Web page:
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Buyer beware: expo can be wedding crushers

(Global Times)

16:23, July 15, 2013

When Ren Bangjin went to the Beijing Wedding Expo, hoping to find a good deal on wedding photography, little did she suspect that the process would turn into a financial nightmare.

"After doing an outdoor shoot in Hainan for more than 10,000 yuan ($1,629), I wanted to do an interior series in Beijing. I assumed that I could find a real bargain at the expo," Ren told Metropolitan.

China Wedding Expo, founded in 2005, holds four conventions annually in Beijing, Shanghai and Guangzhou for wedding professionals and vendors.

Ren eventually decided on City Garden Noble Wedding Photo, booking a package priced at 6,999 yuan for an album of 100 photos.

However, when Ren arrived at the studio with her husband, the staff asked her for an additional 1,000 yuan as a make-up fee.

"It was obvious from their faces that if I didn't pay, they would be very reluctant to serve me," said Ren. "So I paid. But their cosmetics were low-quality generic brands."

As for the outfits, Ren was dismayed to be offered dirty and ill-fitting dresses while the better ones in the VIP zone were off-limits.

"This wasn't mentioned at the wedding expo when we signed the contract and paid the money. And I was furious when they forced me to add photographs to the album," said Ren.

Told that each additional photograph could cost more than 100 yuan, Ren quarreled with the studio staff, a situation that was only resolved when the manager intervened.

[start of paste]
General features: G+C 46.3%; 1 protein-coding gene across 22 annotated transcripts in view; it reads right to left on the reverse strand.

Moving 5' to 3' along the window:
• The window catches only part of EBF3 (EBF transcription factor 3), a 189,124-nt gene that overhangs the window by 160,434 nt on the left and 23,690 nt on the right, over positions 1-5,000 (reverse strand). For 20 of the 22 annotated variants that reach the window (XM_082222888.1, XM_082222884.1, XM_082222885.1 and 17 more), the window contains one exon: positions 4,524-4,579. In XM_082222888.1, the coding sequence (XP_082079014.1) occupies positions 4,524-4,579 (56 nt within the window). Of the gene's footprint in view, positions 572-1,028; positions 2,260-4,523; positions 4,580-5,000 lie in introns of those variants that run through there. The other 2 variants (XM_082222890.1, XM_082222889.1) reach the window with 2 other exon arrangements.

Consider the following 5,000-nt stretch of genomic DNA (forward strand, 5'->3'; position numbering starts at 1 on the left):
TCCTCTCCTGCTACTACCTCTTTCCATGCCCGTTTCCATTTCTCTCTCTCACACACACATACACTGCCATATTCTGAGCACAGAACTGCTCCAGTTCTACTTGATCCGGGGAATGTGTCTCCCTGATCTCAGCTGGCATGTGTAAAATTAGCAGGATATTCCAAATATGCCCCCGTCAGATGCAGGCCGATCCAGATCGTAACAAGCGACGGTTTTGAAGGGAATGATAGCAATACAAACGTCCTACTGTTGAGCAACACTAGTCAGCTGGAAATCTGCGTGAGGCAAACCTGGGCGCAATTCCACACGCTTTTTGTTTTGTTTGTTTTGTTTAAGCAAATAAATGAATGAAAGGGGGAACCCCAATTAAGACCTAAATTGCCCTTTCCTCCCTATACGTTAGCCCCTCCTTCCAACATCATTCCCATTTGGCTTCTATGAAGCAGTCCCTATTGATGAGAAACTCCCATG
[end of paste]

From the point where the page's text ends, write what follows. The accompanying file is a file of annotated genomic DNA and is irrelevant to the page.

Ren is not the only person who has been stung by unscrupulous wedding photographers.

The forums on China Wedding Expo's official website include a complaint of fraud from a user named Partner4java.

According to her posts, she paid for a package with Vivid Wedding Photography at the Beijing Wedding Expo, only to discover that the business simply didn't exist. "I demand compensation from the Wedding Expo. I have heard of other cases where it took months for them to address complaints," she wrote in a post dated December 2012.

When Global Times reporters went to the Beijing summer wedding expo on June 29 in the China National Convention Center, there were more than a hundred booths ranging from florists and jewelers to wedding planning and formalwear.

Greeters routinely dragged prospective customers into their booths to pitch their products and to demand that they fill out forms with their cell phone number and ID card.

Promotional leaflets offered discounts of up to 70 percent, claiming to be exclusive offers for expo attendees who had paid 25 yuan to get in. (Entry was free for those who pre-registered online.)

However, a shop manager named Yang Mei from Artiz Photography told us, "You can give me a 20 percent deposit and enjoy the same discount when you come to the studio later," winking at the expectation that all vendors and customers must sign contracts and pay in full at the expo.

Another manager, Li Leilei of Golden Ladies Photo, also admitted that the promoted discounts were available for walk-in customers as well.

Shi Kangning, director of the Committee of China Wedding Service Industries, told Metropolitan that fraud does exist at the wedding expo.

"However, such fraud is very rare. Customers should learn to use the contract they signed at the expo to protect their rights. On the whole, this expo is an efficient platform to bring together customers and wedding service providers," Shi said.

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